# Finding Derivatives Using Taylor/Maclaurin Polynomials

1. Mar 12, 2010

### HypeBeast23

1. The problem statement, all variables and given/known data

Compute the 6th derivative of f(x) = arctan((x^2)/4) at x = 0. Hint: Use the Maclaurin series for f(x).

2. Relevant equations

The maclaurin series of arctanx which is ((-1)^n)*x^(2n+1)/2n+1

3. The attempt at a solution

I subbed in x^2/4 for x into the maclaurin series and got *summation* ((-1)^n)*x^(4n+2)/(4^2n+1)(2n+1). After that, i'm not sure what to do. I know that the 6th derivative in a general maclaurin series would be represented by *the 6th derivative of f at 0*/n! and x is to the power of 6. My prof said to find the value where the exponent of x in the series is 6.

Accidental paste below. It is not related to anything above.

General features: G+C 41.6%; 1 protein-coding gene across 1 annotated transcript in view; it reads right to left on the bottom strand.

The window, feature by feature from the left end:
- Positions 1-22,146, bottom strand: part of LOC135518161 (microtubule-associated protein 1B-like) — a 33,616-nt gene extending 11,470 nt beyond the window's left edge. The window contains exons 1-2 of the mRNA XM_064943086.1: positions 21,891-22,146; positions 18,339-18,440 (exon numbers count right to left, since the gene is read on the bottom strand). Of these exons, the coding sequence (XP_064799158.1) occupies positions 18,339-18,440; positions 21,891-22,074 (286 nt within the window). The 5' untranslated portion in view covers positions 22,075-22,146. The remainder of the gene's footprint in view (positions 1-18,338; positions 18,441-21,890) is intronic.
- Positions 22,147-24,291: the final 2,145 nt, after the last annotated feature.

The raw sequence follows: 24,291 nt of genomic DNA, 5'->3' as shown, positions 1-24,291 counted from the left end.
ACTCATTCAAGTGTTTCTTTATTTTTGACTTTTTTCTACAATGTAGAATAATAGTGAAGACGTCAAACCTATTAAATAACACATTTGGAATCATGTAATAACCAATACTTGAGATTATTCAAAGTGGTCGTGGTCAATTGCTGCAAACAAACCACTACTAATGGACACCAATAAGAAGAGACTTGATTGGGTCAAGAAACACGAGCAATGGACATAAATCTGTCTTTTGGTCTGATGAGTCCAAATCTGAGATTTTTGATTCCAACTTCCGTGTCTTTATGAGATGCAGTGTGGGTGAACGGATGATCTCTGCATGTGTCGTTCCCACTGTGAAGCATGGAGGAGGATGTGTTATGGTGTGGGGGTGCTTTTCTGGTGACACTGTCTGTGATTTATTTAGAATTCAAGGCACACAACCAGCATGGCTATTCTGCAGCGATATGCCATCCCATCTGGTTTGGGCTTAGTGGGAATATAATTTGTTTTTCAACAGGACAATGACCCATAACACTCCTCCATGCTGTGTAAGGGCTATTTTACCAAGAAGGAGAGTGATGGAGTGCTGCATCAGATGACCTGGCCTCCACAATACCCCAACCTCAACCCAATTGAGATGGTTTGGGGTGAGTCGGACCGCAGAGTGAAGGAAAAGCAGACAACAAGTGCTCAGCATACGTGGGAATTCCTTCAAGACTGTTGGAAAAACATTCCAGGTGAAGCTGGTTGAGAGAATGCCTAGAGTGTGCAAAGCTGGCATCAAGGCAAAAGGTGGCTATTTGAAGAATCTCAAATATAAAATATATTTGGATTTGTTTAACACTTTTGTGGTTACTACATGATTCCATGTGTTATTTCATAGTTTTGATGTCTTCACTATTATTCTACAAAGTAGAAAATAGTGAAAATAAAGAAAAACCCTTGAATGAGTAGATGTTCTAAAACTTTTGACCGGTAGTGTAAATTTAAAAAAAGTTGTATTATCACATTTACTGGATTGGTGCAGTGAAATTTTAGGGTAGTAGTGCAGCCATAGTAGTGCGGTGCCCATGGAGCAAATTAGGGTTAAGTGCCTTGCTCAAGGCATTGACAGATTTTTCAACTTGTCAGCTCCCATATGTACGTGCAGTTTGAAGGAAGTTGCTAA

Any help would be greatly appreciated. Thanks!

2. Mar 12, 2010

### HallsofIvy

Okay, so you know that the general term is $((-1)^n)*x^{4n+2}/(4^{2n+1})(2n+1)$.
And you know that the coefficient is the nth derivative over n!. Okay. For what n is
4n+2= 6? What is the coefficient of $x^6$?

3. Mar 12, 2010

### HypeBeast23

Yes, I did as such and found n = 1 to get x^6. Thus, the coefficient of x would be -(1/192), no? Apparently, the answer was wrong.